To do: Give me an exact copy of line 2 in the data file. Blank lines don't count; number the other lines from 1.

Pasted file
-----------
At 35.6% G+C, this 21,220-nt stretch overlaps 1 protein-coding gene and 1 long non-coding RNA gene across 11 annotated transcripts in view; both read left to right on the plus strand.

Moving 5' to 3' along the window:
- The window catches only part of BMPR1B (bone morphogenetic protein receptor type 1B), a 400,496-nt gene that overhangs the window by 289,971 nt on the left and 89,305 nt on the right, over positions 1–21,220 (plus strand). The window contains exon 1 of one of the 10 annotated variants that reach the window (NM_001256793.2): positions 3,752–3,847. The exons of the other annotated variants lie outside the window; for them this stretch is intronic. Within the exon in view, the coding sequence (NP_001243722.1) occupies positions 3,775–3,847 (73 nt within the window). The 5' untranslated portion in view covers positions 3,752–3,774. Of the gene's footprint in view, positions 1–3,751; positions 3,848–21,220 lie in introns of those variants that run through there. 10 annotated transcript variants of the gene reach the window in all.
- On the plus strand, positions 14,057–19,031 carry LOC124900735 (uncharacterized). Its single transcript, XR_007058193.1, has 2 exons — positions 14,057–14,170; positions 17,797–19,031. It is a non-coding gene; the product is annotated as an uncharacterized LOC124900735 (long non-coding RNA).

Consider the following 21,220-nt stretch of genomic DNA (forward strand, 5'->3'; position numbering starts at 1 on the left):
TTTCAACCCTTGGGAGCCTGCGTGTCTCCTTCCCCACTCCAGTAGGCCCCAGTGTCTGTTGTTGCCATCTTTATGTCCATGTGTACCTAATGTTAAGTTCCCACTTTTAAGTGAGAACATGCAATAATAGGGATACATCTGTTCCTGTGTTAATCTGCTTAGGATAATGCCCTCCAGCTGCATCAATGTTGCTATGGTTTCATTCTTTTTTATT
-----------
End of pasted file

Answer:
Moving 5' to 3' along the window: